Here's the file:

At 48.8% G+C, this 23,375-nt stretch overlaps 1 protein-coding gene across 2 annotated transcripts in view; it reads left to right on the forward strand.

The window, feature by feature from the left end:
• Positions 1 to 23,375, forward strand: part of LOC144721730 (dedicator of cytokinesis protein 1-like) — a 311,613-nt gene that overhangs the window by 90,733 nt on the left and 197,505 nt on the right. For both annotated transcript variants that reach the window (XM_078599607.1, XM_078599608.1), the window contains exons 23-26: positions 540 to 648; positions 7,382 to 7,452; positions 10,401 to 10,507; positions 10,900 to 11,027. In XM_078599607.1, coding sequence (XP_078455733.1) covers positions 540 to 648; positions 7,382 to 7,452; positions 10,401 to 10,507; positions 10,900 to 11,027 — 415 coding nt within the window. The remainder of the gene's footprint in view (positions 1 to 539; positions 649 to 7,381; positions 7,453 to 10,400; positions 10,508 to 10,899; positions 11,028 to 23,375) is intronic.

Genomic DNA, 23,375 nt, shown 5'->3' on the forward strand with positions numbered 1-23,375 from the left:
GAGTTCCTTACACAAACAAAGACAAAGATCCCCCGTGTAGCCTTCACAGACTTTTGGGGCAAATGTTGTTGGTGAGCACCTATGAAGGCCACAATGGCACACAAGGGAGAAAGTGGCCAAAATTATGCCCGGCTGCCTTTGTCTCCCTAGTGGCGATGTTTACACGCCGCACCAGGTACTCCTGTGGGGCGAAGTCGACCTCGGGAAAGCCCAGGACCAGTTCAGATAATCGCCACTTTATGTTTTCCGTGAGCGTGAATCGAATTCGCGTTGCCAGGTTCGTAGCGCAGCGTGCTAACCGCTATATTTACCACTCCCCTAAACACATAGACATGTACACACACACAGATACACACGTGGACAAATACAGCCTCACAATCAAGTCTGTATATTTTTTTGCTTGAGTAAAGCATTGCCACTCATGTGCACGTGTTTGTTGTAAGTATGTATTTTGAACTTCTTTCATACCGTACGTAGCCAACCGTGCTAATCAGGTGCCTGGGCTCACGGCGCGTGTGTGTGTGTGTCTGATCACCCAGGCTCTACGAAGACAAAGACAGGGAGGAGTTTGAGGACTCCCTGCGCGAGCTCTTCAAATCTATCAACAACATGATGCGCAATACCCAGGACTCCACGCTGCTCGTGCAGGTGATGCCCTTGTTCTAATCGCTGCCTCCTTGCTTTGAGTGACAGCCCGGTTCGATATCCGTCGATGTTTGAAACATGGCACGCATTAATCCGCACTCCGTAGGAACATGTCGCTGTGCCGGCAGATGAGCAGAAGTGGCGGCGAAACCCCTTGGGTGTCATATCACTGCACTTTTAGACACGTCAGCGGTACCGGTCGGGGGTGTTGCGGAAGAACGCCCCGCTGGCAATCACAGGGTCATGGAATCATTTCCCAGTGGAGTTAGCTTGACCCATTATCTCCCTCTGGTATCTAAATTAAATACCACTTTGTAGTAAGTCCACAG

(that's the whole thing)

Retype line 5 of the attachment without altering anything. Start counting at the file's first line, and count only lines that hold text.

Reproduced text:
GAGTTCCTTACACAAACAAAGACAAAGATCCCCCGTGTAGCCTTCACAGACTTTTGGGGCAAATGTTGTTGGTGAGCACCTATGAAGGCCACAATGGCACACAAGGGAGAAAGTGGCCAAAATTATGCCCGGCTGCCTTTGTCTCCCTAGTGGCGATGTTTACACGCCGCACCAGGTACTCCTGTGGGGCGAAGTCGACCTCGGGAAAGCCCAGGACCAGTTCAGATAATCGCCACTTTATGTTTTCCGTGAGCGTGAATCGAATTCGCGTTGCCAGGTTCGTAGCGCAGCGTGCTAACCGCTATATTTACCACTCCCCTAAACACATAGACATGTACACACACACAGATACACACGTGGACAAATACAGCCTCACAATCAAGTCTGTATATTTTTTTGCTTGAGTAAAGCATTGCCACTCATGTGCACGTGTTTGTTGTAAGTATGTATTTTGAACTTCTTTCATACCGTACGTAGCCAACCGTGCTAATCAGGTGCCTGGGCTCACGGCGCGTGTGTGTGTGTGTCTGATCACCCAGGCTCTACGAAGACAAAGACAGGGAGGAGTTTGAGGACTCCCTGCGCGAGCTCTTCAAATCTATCAACAACATGATGCGCAATACCCAGGACTCCACGCTGCTCGTGCAGGTGATGCCCTTGTTCTAATCGCTGCCTCCTTGCTTTGAGTGACAGCCCGGTTCGATATCCGTCGATGTTTGAAACATGGCACGCATTAATCCGCACTCCGTAGGAACATGTCGCTGTGCCGGCAGATGAGCAGAAGTGGCGGCGAAACCCCTTGGGTGTCATATCACTGCACTTTTAGACACGTCAGCGGTACCGGTCGGGGGTGTTGCGGAAGAACGCCCCGCTGGCAATCACAGGGTCATGGAATCATTTCCCAGTGGAGTTAGCTTGACCCATTATCTCCCTCTGGTATCTAAATTAAATACCACTTTGTAGTAAGTCCACAG